On 20 October 2015 Möller was given a job for the Hungary national football team. Here he worked as an assistant for Bernd Storck. They played together for Borussia Dortmund when Dortmund won the West German Cup in the 1988–89 season.

Style of playEdit

A talented, versatile, and complete advanced playmaker, Möller was known for his range of passing, creativity, vision, and technical ability, as well as for being capable of playing the ball first time and striking powerfully with both feet. In addition to his creative abilities, he also known for his goalscoring and his ability in the air, which also allowed him to be deployed in more advanced roles, as a supporting striker or even as a winger on occasion.[2][3]

Career statisticsEdit

ClubEdit

[4]

Club performance League Cup League Cup Continental Total
Season Club League Apps Goals Apps Goals Apps Goals Apps Goals Apps Goals
Germany League DFB-Pokal DFB Ligapokal Europe Total
1985–86 Eintracht Frankfurt Bundesliga 1 0
1986–87 22 1
1987–88 12 4
1987–88 Borussia Dortmund 14 3
1988–89 29 11
1989–90 32 10
1990–91 Eintracht Frankfurt 32 16
1991–92 37 12
Italy League Coppa Italia League Cup Europe Total
1992–93 Juventus Serie A 26 10
1993–94 30 9
Germany League DFB-Pokal DFB Ligapokal Europe Total
1994–95 Borussia Dortmund Bundesliga 30 14
1995–96 23 8
1996–97 26 5
1997–98 26 10
1998–99 30 7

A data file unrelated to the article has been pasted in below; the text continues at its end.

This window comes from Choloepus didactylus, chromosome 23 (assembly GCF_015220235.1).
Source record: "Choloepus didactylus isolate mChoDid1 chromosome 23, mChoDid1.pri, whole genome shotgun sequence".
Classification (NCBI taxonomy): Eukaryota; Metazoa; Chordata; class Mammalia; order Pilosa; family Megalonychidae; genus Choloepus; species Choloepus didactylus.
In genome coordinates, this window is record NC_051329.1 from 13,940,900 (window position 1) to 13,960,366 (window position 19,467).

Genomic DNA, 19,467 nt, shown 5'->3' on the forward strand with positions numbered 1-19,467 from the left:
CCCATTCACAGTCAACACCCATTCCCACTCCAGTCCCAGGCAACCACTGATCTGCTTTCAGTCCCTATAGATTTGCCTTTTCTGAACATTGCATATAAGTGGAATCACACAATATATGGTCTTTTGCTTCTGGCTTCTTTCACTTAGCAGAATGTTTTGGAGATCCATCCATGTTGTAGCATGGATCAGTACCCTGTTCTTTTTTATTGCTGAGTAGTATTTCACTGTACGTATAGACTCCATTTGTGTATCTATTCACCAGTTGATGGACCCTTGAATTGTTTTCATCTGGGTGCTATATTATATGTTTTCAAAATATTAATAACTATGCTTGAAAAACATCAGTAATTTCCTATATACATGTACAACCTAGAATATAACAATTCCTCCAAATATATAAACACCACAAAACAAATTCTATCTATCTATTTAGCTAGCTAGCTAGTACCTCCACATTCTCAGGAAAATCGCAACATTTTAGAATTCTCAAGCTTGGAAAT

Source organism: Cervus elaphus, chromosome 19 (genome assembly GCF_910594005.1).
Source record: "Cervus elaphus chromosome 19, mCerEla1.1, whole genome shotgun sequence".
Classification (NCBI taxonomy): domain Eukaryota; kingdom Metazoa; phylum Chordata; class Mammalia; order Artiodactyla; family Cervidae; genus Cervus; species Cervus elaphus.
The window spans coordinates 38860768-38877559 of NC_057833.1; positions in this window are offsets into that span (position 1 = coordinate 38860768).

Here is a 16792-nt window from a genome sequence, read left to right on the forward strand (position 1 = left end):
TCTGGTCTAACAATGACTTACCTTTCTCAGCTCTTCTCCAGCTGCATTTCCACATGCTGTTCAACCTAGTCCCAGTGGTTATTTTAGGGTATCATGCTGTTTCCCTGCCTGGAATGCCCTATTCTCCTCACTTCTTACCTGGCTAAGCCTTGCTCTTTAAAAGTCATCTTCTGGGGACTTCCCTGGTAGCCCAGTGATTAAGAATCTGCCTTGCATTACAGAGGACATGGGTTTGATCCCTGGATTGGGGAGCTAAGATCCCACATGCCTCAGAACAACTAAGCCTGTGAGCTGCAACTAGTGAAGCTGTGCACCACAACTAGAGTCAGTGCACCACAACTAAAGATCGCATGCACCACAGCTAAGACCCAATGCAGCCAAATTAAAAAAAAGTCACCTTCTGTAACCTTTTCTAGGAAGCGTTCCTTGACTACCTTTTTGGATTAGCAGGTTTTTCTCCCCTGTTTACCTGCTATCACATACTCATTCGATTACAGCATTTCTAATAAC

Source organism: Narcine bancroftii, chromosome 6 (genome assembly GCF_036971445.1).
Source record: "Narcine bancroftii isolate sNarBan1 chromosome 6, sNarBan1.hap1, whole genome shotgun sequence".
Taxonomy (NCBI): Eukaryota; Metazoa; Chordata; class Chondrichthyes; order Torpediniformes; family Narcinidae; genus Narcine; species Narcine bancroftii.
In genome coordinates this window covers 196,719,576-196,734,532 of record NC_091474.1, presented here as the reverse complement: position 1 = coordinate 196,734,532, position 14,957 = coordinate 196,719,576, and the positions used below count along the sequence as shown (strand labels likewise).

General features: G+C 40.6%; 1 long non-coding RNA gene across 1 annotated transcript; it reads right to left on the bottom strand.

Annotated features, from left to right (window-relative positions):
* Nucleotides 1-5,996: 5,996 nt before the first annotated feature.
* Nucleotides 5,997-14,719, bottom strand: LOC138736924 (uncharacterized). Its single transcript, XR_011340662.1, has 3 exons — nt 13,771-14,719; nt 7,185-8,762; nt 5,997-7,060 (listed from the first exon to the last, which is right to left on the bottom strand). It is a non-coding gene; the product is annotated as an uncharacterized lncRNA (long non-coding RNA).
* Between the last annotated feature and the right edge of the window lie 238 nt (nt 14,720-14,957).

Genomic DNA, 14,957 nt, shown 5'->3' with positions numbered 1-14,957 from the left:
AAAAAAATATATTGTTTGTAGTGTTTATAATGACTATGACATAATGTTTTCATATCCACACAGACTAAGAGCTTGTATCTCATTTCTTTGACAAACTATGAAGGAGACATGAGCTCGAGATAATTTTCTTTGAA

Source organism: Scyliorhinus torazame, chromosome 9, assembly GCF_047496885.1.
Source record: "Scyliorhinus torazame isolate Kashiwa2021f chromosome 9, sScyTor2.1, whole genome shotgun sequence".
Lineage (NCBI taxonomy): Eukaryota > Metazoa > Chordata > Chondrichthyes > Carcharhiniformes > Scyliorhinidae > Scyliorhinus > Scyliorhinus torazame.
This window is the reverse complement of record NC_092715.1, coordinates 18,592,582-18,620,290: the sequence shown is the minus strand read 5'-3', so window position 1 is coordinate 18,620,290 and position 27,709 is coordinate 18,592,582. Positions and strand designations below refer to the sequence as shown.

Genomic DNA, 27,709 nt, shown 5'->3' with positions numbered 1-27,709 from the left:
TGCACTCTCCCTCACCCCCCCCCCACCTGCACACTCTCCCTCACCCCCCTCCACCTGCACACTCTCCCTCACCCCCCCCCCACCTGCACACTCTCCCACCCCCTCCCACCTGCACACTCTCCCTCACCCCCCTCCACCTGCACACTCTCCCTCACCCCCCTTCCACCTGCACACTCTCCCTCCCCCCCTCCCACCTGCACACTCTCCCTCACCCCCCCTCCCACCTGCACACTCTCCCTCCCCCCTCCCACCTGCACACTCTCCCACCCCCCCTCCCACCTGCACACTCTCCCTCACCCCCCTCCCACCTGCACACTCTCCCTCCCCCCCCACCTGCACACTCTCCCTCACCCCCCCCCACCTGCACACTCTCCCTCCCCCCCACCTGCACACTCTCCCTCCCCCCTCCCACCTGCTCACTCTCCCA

1999–00 18 3
2000–01 Schalke 32 1
2001–02 32 4
2002–03 22 1
2003–04 Eintracht Frankfurt 11 0
Country Germany 429 110
Italy 56 19
Total 485 129

[5]

InternationalEdit

Germany national team
Year Apps Goals
1988 1 0
1989 6 2
1990 7 1
1991 5 1
1992 7 1
1993 10 7
1994 12 2
1995 9 5
1996 12 6
1997 4 0
1998 10 4
1999 2 0
Total 85 29

HonoursEdit

ClubEdit

Borussia Dortmund
Juventus
Schalke 04

InternationalEdit

Germany

IndividualEdit

ReferencesEdit

  1. ^ "FIFA 98: Road to World Cup". Retrieved 2 April 2015.
  2. ^ Stefano Bedeschi (4 September 2013). "Gli eroi in bianconero: Andreas MÖLLER" [The heroes in black and white: Andreas MÖLLER] (in Italian). Tutto Juve. Retrieved 18 September 2015.
  3. ^ Mike Zizzo (15 June 1994). "Baggio Takes Great Strides Toward Soccer Greatness". The Orlando Sentinel. Retrieved 24 September 2015.
  4. ^ "Andreas Möller". National Football Teams. Benjamin Strack-Zimmerman.
  5. ^ Mühlen, Michael (4 December 2004). "Andreas Möller - Goals in International Matches". RSSSF. Retrieved 14 September 2012.
  6. ^ "Bundesliga Historie 1988/89" (in German). kicker.
  7. ^ "Bundesliga Historie 1989/90" (in German). kicker.
  8. ^ "Bundesliga Historie 1990/91" (in German). kicker.
  9. ^ "Bundesliga Historie 1991/92" (in German). kicker.
  10. ^ "Bundesliga Historie 1995/96" (in German). kicker.
  11. ^ "Bundesliga Historie 2000/01" (in German). kicker.
  12. ^ "1. Bundesliga: alle Topscorer der Saison 1989/90" (in German). kicker.de.
  13. ^ "1. Bundesliga: alle Topscorer der Saison 1995/96" (in German). kicker.de.
  14. ^ "Das Tor des Jahres 1991 - Andreas Müller" (in German). Sportschau. Retrieved 11 December 2018.
  15. ^ "Toyota Cup - Most Valuable Player of the Match Award". Archived from the original on 24 December 2008. Retrieved 2015-01-25.

External linksEdit